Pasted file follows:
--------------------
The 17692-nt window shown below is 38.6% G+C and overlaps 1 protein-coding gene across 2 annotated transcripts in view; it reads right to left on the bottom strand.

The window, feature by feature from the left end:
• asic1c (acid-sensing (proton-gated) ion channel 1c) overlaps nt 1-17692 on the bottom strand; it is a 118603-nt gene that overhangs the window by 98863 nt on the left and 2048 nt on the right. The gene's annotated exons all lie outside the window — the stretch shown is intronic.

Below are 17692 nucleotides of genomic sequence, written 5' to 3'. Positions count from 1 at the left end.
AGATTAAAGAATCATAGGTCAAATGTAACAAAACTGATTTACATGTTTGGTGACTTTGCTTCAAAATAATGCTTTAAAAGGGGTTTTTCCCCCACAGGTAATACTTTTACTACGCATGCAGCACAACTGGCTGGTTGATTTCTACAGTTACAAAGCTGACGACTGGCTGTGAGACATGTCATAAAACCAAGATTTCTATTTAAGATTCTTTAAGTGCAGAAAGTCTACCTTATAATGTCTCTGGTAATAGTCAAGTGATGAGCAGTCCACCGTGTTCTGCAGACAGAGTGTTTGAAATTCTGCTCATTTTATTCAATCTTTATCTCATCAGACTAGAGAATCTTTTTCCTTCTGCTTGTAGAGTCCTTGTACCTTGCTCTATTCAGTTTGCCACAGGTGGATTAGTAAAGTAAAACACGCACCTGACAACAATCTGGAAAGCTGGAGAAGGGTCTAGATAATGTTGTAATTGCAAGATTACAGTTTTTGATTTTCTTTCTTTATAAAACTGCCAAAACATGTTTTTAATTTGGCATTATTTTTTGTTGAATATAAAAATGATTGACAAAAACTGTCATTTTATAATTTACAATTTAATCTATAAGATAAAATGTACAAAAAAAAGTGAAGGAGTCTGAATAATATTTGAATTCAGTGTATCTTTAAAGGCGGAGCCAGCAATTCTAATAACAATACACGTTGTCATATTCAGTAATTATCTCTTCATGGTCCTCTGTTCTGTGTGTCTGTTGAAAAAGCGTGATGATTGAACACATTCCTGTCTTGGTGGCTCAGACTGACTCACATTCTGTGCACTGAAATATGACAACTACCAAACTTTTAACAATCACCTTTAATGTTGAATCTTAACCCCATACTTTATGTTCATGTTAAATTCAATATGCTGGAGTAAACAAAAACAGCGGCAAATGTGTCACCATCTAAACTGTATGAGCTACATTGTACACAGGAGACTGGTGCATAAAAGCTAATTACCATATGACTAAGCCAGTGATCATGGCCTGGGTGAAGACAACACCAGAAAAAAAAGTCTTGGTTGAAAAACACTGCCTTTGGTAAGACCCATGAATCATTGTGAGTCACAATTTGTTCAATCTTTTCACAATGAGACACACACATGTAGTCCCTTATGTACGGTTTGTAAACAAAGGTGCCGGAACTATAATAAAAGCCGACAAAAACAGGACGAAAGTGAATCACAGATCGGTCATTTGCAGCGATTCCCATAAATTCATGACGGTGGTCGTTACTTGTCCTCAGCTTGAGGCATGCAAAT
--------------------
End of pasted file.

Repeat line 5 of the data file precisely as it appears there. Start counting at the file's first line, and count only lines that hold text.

AGATTAAAGAATCATAGGTCAAATGTAACAAAACTGATTTACATGTTTGGTGACTTTGCTTCAAAATAATGCTTTAAAAGGGGTTTTTCCCCCACAGGTAATACTTTTACTACGCATGCAGCACAACTGGCTGGTTGATTTCTACAGTTACAAAGCTGACGACTGGCTGTGAGACATGTCATAAAACCAAGATTTCTATTTAAGATTCTTTAAGTGCAGAAAGTCTACCTTATAATGTCTCTGGTAATAGTCAAGTGATGAGCAGTCCACCGTGTTCTGCAGACAGAGTGTTTGAAATTCTGCTCATTTTATTCAATCTTTATCTCATCAGACTAGAGAATCTTTTTCCTTCTGCTTGTAGAGTCCTTGTACCTTGCTCTATTCAGTTTGCCACAGGTGGATTAGTAAAGTAAAACACGCACCTGACAACAATCTGGAAAGCTGGAGAAGGGTCTAGATAATGTTGTAATTGCAAGATTACAGTTTTTGATTTTCTTTCTTTATAAAACTGCCAAAACATGTTTTTAATTTGGCATTATTTTTTGTTGAATATAAAAATGATTGACAAAAACTGTCATTTTATAATTTACAATTTAATCTATAAGATAAAATGTACAAAAAAAAGTGAAGGAGTCTGAATAATATTTGAATTCAGTGTATCTTTAAAGGCGGAGCCAGCAATTCTAATAACAATACACGTTGTCATATTCAGTAATTATCTCTTCATGGTCCTCTGTTCTGTGTGTCTGTTGAAAAAGCGTGATGATTGAACACATTCCTGTCTTGGTGGCTCAGACTGACTCACATTCTGTGCACTGAAATATGACAACTACCAAACTTTTAACAATCACCTTTAATGTTGAATCTTAACCCCATACTTTATGTTCATGTTAAATTCAATATGCTGGAGTAAACAAAAACAGCGGCAAATGTGTCACCATCTAAACTGTATGAGCTACATTGTACACAGGAGACTGGTGCATAAAAGCTAATTACCATATGACTAAGCCAGTGATCATGGCCTGGGTGAAGACAACACCAGAAAAAAAAGTCTTGGTTGAAAAACACTGCCTTTGGTAAGACCCATGAATCATTGTGAGTCACAATTTGTTCAATCTTTTCACAATGAGACACACACATGTAGTCCCTTATGTACGGTTTGTAAACAAAGGTGCCGGAACTATAATAAAAGCCGACAAAAACAGGACGAAAGTGAATCACAGATCGGTCATTTGCAGCGATTCCCATAAATTCATGACGGTGGTCGTTACTTGTCCTCAGCTTGAGGCATGCAAAT